Thanks to “atticus 70,” here are two wonderful hot sides from the glory days of searing Chicago jazz featuring two sadly short-lived and legendary players, pianist Frank Melrose and clarinetist Frank Teschmacher. The other musicians on the session had longer lives: trumpeter (or cornetist?) Wingy Manone, tenor saxophonist Bud Freeman, drummer George Wettling, accordionist “Charles Melrose.”* Recorded January 24, 1930.
The musicians took their name from the club (the “joint,” I think) they were playing in, which was called MY CELLAR.
The first selection is BARREL HOUSE STOMP (take A), and Frank Melrose appears right after the accordion solo; he’s propulsive throughout. And Tesch is clear-toned and rasping as the spirit moves him. Both Freeman and Manone are instantly recognizable, and although Wettling’s drums aren’t recorded as they would be in the Forties through the Sixties, he and his bass drum are solidly in there:
The other side was — no, IS — WAILING BLUES (also take A), reminiscent of KING OF THE ZULUS (without the vamp). In the video slide show, the first picture is from 1932 (I think) showing a very serious Jess Stacy and George Wettling, seated, with a quizzically somber Tesch standing in back of them; other photos depict Wettling, Bud, Tesch, and even Jimmy McPartland. In both displays Frank Melrose is shown in a hand-tinted photograph. His boater is appropriately cocked to the side; his eyes stare, somewhat narrowed, away from the camera. A serious man, the craft of playing barrelhouse piano a vocation not to be taken lightly:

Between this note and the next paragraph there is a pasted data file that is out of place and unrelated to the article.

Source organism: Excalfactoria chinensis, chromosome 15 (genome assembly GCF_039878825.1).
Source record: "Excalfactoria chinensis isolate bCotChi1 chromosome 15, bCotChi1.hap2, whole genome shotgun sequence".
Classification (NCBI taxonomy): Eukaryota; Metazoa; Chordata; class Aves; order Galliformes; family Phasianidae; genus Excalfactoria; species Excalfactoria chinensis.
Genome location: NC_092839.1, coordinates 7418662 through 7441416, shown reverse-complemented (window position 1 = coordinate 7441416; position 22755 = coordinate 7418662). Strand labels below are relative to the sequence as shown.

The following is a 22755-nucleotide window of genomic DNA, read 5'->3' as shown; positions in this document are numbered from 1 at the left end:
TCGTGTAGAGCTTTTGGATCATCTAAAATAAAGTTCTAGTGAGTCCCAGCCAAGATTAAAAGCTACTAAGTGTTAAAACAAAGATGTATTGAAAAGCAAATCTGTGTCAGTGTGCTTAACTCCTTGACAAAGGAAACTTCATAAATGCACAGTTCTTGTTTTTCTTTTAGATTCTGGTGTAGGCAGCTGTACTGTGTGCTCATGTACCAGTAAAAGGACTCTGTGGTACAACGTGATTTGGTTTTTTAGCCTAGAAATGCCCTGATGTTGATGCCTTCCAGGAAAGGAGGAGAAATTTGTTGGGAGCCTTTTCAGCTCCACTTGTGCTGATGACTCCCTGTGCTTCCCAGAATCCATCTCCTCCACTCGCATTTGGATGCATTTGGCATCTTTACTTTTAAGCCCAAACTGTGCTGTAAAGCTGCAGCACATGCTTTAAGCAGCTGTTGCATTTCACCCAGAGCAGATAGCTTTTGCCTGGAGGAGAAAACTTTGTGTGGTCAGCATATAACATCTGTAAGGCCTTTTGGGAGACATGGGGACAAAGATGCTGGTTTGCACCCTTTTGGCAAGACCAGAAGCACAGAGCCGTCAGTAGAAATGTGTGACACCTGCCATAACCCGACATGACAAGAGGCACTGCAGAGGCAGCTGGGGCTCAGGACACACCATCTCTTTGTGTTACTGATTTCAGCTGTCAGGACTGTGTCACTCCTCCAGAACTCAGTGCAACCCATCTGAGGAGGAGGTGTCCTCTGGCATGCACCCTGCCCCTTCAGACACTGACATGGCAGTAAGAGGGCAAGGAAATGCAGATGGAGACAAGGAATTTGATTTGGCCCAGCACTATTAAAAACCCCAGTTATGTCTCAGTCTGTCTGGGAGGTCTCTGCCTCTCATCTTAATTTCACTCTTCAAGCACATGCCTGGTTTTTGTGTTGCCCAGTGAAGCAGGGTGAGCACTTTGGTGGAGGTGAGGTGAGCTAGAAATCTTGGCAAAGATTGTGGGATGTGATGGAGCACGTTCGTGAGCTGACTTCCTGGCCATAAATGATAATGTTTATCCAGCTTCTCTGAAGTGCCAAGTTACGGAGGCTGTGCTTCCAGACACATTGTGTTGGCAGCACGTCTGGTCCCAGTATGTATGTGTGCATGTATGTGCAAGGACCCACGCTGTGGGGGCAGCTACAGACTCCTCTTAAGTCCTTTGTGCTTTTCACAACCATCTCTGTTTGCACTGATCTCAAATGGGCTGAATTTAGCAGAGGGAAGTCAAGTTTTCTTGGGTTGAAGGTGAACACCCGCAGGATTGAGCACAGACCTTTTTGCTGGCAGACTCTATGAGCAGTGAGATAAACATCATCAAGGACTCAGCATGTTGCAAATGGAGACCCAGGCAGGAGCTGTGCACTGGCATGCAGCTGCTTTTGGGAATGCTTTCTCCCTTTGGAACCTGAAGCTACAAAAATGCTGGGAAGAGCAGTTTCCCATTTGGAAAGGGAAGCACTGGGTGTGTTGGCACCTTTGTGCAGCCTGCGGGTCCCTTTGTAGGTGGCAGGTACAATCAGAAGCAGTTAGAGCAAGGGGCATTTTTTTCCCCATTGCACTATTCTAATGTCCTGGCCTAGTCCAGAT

This post is for all the devotees of Hot and especially for Aunt Ida Melrose Shoufler, one of this blog’s most cherished readers. More about the Melroses in good time! (Frank always kept good time . . . )
*Aunt Ida told Hal Smith that there was no “Charles Melrose”; Hal thinks the accordionist is Bennie Moten’s brother Bus, sitting in. Any comments on this mystery?
REMEMBER: ALL MONEY GOES TO THE MUSICIANS! SO PLEASE CLICK ON THE LINK BELOW!